A quick survey showed that the Braille display is an electromechanical device that can fully replace traditional paper Braille and provides the access to any electronic text. Although there are a great number of speech synthesizers and myriad audiobooks, according to researches the literacy of a person can be developed only by reading. The cool fact is that when a visually impaired person reads Braille, he/she activates the same parts of the brain as a sighted person does.

The heart of the Braille display is a row of several so-called Braille cells, that form a text line. Each Braille cell is a 2×4 matrix of tiny pins moving in and out of the surface forming a Braille character.

 The pins are moved by piezoelectric actuators. Displays have from 10 to 80 cells, and the more cells the better. Hence the frequency of pressing the button decreases making it easier for a reader. 40-cell displays are the most popular. Hence Braille displays have become the only interface for reading nowadays. However, the cost of even 14-cell displays starts from 1000 dollars. In this matter, displays are unaffordable devices for buying for most people.

Another fact is due to the high prices of Braille displays and the lack of updated paper-Braille books the average literacy rate among visually impaired people is lower than 5% even in developed countries. This shocking statistic looks like it describes the Middle ages time.

I love reading. But frankly saying I’m not ready to pay for a Kindle-like device eight or even one thousand dollars. By the way, sliding a reading finger over an 80-character Braille line doesn’t cover an average-length sentence, you will have to press the button to refresh the line and then continue reading.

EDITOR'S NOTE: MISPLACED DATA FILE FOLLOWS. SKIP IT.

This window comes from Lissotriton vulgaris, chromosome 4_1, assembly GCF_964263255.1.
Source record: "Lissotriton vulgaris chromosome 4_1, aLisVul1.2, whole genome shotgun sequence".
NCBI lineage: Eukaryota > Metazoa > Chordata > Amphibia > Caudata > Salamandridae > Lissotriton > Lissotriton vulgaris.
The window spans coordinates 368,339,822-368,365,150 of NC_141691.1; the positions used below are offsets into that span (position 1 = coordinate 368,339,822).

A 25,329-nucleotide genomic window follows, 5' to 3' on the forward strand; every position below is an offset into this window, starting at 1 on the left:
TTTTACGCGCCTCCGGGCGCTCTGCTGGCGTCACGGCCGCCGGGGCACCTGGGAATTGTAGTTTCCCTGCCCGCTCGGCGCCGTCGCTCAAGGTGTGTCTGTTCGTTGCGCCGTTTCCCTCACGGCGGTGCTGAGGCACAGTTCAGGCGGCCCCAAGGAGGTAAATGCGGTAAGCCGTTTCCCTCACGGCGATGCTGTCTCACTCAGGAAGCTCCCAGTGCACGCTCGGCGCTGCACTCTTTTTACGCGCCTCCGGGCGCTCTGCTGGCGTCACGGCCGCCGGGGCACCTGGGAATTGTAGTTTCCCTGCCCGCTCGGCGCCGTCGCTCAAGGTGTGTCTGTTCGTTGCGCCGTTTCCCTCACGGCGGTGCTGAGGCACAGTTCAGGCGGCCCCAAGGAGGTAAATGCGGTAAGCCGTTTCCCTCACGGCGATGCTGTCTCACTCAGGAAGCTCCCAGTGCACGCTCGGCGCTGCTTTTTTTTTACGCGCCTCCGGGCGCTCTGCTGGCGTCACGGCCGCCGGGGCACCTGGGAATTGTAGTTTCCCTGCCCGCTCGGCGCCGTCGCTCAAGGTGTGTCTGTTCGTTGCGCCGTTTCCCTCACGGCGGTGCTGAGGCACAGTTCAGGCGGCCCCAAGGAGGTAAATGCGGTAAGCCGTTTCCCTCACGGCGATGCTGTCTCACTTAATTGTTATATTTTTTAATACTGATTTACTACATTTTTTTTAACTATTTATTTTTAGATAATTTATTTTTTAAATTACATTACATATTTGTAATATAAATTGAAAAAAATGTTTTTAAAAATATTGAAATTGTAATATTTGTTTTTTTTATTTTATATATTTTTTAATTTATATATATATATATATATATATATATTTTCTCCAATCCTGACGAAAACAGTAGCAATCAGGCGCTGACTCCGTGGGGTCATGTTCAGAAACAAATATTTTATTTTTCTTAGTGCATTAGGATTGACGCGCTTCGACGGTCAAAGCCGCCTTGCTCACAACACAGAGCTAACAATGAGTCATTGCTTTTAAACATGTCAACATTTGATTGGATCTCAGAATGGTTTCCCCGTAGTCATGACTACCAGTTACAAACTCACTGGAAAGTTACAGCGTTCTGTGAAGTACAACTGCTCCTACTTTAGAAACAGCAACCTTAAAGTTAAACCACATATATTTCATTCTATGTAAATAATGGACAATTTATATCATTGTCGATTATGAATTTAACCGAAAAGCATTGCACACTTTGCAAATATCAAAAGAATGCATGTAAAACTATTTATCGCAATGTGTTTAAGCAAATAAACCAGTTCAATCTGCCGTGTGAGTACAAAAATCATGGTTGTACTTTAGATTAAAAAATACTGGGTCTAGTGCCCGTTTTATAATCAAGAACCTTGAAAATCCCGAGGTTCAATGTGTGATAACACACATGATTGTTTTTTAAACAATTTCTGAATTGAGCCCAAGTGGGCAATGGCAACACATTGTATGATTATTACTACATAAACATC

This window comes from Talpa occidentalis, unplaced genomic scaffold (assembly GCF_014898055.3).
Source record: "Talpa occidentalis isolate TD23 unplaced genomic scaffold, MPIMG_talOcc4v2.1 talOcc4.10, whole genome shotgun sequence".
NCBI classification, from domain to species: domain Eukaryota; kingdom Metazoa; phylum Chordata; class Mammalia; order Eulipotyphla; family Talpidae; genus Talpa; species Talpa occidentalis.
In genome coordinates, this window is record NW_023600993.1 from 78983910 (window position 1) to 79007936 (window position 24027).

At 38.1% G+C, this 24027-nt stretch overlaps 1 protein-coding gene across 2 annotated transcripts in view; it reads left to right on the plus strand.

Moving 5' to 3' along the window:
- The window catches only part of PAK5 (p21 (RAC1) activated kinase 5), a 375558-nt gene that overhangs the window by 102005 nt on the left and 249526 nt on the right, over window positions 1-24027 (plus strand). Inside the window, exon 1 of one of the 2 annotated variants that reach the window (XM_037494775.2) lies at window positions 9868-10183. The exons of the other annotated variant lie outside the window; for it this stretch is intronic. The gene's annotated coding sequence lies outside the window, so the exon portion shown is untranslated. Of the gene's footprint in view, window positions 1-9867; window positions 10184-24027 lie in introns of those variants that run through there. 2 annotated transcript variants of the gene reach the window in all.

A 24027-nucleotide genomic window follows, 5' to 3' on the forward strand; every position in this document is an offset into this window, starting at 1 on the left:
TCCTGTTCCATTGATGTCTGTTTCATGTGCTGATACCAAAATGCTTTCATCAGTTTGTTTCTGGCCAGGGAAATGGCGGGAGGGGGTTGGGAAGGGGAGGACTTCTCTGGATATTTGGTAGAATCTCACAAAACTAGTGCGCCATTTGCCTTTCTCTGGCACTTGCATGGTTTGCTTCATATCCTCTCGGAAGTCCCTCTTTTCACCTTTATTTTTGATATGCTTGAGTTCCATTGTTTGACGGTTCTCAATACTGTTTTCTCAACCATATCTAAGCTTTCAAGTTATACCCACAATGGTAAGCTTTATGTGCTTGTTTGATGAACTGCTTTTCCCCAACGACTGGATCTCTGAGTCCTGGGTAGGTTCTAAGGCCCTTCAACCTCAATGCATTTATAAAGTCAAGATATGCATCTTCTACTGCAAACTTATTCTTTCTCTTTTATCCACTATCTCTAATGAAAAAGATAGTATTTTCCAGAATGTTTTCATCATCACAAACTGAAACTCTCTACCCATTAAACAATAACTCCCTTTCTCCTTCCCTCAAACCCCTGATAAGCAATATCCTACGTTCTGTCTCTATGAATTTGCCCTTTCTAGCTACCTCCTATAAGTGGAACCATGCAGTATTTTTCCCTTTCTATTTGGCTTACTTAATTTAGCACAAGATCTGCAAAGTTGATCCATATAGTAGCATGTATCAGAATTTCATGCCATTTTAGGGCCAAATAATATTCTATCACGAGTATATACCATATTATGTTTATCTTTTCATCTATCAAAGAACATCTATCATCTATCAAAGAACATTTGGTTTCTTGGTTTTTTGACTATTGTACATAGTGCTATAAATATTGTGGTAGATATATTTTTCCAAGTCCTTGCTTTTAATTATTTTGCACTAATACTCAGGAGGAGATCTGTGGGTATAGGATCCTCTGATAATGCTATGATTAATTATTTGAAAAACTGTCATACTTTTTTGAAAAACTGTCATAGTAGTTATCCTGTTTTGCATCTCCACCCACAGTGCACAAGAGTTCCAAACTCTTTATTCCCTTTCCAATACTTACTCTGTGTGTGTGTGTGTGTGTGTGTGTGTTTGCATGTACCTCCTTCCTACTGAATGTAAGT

I decided to work on this issue to make such devices more affordable for visually impaired people and improve their quality of life.

The idea and the first prototype

The first idea in a way to decrease a display price was to define the minimum number of cell in it, and at the same time, this number should be sufficient for comfortable reading (without the constant need to refresh the text line). So I thought it following way:

  1. The boundary values of cell quantity are zero to infinity.
  2. If we have zero cells, a display becomes a text-synthesizer, which is not our goal. That’s why the number of cells should be at list one.
  3. In the case of one cell we get minimal price and minimal comfortability in sliding reading-finger over the Braille-line; in the case of an infinite number of cells, we get maximum comfortability as well as a price.
  4. So the obvious solution is to connect the ends of that long text line to form a circle and let a reader slide his finger around the outer surface of the ring.
  5. This solution has two problems: sliding a finger around a ring is not comfortable, and it still needs to be refreshed by pressing a button.
  6. We have one more initial condition: reading-finger can read (feel/recognize) only on character at the time.
  7. I decided to combine and rearrange these processes, and then divided them between two hands.
  8. Finally, we get the following: reading-finger lay on a sole Braille-cell, sliding around a ring was replaced by rotating a jog dial with the finger of another hand. Refreshment of the Braille character happens with each step revolution of the jog dial.
  9. This approach provides full control of the text stream (forward and backward), and the most important – gives the feeling of reading the endless text-line. To be honest, the last statement I perceived long after.
  10. In addition, the new device needs the following minimal features:
  • Braille trainer;
  • Saving and reading books from SD-card;
  • Voice and Vibro menu;
  • Rechargeable battery;

Having this idea I started making a prototype. The next problem I faced was to find the Braille-cell module. Unfortunately, my search for that modules was unsuccessful. So as a temporary solution, I decided to make my own Braille-cell from electromagnetic relays. The cell...

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